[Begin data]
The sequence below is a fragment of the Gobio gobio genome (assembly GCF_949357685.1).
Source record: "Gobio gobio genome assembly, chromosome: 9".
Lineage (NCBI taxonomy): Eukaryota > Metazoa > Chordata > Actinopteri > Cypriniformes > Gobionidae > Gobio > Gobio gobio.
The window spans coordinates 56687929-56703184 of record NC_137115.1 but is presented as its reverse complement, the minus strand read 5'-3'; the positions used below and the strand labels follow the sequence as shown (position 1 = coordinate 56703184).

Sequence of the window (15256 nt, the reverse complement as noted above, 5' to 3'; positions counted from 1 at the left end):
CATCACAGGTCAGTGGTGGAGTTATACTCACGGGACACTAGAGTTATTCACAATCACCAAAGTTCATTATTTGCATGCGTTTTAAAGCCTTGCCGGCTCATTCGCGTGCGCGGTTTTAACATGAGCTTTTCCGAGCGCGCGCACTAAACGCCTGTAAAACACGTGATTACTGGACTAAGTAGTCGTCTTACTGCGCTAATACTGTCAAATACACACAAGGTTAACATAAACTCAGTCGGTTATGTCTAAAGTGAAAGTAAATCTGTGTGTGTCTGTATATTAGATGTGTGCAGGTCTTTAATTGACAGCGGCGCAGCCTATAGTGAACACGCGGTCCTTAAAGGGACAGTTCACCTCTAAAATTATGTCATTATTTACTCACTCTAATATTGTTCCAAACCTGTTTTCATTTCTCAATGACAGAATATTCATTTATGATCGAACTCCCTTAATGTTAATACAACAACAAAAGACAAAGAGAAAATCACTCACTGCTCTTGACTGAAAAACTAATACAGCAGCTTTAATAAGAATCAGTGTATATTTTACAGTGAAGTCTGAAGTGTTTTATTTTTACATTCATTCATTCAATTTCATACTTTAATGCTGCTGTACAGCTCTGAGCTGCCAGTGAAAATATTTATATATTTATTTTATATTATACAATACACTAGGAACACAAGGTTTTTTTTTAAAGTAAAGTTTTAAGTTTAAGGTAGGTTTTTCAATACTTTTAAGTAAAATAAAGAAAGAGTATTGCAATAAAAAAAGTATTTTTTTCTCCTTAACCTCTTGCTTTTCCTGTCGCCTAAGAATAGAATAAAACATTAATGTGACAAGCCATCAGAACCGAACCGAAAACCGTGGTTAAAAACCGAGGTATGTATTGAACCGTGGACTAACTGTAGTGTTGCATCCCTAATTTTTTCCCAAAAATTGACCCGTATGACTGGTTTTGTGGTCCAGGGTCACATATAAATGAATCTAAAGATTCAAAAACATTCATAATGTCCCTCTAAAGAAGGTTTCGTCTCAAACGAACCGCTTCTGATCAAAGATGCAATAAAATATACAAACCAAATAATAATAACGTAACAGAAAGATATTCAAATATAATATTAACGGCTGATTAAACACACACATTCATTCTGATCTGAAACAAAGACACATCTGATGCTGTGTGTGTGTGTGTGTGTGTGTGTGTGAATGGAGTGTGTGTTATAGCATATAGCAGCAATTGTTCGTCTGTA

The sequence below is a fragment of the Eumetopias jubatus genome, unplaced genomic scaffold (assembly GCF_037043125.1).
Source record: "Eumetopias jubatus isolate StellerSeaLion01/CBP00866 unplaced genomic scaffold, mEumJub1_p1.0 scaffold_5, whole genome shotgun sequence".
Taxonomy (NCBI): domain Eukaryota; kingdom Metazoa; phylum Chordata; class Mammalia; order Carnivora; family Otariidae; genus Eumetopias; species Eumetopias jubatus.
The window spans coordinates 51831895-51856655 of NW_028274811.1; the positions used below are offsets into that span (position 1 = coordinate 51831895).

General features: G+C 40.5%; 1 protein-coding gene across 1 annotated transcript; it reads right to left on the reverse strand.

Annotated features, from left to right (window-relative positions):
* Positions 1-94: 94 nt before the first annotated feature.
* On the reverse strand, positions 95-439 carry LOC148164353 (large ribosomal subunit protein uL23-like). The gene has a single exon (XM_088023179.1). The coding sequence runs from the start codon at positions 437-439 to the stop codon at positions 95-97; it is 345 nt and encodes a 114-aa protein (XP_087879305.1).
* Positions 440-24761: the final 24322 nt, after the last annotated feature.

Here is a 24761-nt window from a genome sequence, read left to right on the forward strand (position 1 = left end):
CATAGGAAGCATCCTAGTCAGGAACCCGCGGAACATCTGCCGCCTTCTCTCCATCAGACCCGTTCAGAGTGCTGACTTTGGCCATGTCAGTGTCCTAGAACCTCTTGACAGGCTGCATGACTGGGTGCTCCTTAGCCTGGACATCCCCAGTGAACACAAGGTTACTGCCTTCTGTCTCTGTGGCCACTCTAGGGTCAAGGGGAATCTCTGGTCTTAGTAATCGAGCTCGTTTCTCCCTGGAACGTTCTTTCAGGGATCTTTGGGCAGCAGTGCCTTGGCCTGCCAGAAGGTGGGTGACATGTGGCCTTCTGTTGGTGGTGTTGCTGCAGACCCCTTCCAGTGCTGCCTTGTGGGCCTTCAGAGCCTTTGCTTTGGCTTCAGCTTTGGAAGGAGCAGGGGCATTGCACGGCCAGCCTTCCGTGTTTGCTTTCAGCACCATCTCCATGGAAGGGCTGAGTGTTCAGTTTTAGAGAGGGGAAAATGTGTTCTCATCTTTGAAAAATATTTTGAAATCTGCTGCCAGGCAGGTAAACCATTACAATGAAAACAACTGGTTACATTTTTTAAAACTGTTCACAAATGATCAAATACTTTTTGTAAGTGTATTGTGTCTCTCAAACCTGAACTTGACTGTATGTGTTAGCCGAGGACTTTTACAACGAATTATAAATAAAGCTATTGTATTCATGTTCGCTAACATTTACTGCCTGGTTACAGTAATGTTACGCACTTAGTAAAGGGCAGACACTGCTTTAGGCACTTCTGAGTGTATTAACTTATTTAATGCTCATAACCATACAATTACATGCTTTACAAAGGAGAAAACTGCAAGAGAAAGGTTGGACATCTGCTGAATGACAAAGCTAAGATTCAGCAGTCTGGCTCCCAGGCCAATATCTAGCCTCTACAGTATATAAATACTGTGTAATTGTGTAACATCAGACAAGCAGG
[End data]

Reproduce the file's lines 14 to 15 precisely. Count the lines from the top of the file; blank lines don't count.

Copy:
* On the reverse strand, positions 95-439 carry LOC148164353 (large ribosomal subunit protein uL23-like). The gene has a single exon (XM_088023179.1). The coding sequence runs from the start codon at positions 437-439 to the stop codon at positions 95-97; it is 345 nt and encodes a 114-aa protein (XP_087879305.1).
* Positions 440-24761: the final 24322 nt, after the last annotated feature.